Marvin's underlying search algorithm is based on that used by FF: forward-chaining heuristic search using the RPG heuristic. However, Marvin includes some important modifications to the basic FF algorithm. These are: a least-bad-first search strategy for exploring plateaux, a greedy best-first strategy for searching when EHC fails and the development and use of plateau-escaping macro-actions.
As in FF the first approach to finding a solution plan is to perform EHC search using only helpful actions. The first successor with a heuristic strictly better than the best so far is taken, should one be found. If one is not found, then a plateau has been encountered, and a form of best-first search using helpful actions is used (instead of the breadth-first search of FF) to try to find an action sequence to escape from it. Because the states on a plateau can never improve on the heuristic value of the node at the root of the plateau, we call this least-bad-first search.
If the EHC approach is unable to find a plan, Marvin resorts to a modified form of best-first search using all the actions applicable in each state. This expands the first strictly better successor whilst keeping the current state for further expansion later if necessary. We call this strategy greedy best-first search. As can be seen in the graphs in Section 6.2, in some of the IPC 4 domains our modifications enable the solution of problems that are unsolvable for best-first search.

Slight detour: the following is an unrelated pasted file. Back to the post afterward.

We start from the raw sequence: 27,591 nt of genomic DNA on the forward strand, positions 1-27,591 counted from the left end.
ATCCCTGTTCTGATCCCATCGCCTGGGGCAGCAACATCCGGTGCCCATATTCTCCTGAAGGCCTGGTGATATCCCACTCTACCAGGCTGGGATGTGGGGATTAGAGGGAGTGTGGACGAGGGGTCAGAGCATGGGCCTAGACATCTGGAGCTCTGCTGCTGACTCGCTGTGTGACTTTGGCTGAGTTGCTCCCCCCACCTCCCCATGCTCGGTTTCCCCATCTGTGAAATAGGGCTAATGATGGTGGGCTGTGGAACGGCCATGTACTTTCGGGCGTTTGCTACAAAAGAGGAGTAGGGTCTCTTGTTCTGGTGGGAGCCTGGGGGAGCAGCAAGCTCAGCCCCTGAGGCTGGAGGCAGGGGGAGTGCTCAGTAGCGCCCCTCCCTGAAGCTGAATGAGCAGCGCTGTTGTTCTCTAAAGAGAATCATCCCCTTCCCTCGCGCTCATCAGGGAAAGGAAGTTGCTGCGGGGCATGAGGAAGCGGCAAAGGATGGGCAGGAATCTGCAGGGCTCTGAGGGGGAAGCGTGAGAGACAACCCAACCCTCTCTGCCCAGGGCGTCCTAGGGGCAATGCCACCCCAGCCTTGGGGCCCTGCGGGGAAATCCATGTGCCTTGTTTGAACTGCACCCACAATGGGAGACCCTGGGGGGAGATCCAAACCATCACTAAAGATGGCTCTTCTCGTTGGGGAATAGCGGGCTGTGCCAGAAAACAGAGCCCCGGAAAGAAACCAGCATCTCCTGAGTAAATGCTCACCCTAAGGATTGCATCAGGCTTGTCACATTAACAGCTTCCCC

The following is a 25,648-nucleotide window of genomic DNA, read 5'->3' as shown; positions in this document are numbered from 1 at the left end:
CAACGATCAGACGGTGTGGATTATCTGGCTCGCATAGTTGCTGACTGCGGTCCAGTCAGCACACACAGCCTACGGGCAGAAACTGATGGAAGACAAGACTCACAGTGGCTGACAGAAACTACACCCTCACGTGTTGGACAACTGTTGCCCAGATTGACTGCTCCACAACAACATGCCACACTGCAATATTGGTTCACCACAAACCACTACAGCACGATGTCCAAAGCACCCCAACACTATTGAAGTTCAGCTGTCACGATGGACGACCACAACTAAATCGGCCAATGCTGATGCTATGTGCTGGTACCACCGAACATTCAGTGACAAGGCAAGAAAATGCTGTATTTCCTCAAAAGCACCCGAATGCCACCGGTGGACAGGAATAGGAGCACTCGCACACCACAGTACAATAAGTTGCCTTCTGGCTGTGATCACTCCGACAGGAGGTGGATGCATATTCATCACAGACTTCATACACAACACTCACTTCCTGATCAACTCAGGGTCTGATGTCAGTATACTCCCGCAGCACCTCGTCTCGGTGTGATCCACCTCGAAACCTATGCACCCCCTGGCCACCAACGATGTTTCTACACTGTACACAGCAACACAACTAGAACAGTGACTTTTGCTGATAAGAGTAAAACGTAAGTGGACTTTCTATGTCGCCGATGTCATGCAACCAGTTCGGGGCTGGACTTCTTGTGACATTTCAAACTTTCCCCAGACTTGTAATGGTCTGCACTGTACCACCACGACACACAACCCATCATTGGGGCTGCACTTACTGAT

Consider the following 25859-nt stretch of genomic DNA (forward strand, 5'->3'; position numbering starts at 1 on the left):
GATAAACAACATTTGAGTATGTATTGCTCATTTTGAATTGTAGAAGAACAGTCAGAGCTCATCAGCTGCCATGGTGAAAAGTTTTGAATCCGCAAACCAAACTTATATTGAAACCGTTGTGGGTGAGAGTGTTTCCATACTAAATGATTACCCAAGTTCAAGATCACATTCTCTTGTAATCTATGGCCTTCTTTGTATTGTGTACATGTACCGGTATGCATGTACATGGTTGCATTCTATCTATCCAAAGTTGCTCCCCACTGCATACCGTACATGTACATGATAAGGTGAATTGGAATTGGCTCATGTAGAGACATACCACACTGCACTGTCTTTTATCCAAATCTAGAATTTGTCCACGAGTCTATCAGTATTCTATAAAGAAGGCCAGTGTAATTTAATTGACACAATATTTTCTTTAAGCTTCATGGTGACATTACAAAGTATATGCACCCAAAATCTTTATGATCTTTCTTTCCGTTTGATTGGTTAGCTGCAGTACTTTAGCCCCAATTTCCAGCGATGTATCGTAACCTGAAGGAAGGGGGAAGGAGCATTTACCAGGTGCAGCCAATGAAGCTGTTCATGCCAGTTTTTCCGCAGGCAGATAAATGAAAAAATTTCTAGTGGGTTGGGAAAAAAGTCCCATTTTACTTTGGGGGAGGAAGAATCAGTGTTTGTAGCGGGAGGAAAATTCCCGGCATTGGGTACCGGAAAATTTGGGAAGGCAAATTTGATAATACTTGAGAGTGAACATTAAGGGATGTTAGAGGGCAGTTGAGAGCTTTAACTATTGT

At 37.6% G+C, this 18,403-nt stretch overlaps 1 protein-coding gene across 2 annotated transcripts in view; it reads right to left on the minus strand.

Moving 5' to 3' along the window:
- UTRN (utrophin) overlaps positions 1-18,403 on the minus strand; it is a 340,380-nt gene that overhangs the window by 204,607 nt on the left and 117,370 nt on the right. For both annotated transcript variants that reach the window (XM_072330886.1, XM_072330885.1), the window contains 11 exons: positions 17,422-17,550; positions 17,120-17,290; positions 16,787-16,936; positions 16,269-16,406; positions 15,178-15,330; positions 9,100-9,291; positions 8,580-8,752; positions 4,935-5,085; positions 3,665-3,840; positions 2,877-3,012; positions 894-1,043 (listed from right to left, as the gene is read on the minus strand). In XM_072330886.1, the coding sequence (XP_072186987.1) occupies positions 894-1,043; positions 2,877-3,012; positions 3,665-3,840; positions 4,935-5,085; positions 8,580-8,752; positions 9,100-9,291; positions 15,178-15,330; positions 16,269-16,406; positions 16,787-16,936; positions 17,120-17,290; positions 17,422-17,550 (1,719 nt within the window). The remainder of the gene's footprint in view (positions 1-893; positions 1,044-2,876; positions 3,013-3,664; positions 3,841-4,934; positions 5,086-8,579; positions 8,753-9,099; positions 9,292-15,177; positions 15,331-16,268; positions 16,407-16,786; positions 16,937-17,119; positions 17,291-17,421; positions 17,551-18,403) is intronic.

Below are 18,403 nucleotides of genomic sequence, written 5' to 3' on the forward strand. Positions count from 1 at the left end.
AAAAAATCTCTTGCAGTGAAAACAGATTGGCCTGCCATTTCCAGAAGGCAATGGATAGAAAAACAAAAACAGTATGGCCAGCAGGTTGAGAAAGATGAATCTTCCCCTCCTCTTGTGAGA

During the EHC search strategy, Marvin uses plateau-escaping macro-actions learned from previous searches of similar plateaux. These can be applied in the same way as atomic actions to traverse plateaux in a single step. Plateau-escaping macro-actions are learned online and the planner must decide which ones are likely to be applicable at which points during search. In Section 6.5 we show that plateau-escaping actions can yield performance benefits. Their power depends on the structure of the search space and the ability of the planner to learn re-usable macro-actions.
Least-bad-first search on plateaux, greedy best-first search and plateau-escaping macro-actions are the three main features of Marvin distinguishing its basic search strategy from that of other forward heuristic search-based planners. We now discuss these three features in more detail before going on to describe how they can be exploited in the context of ADL domains and domains involving derived predicates.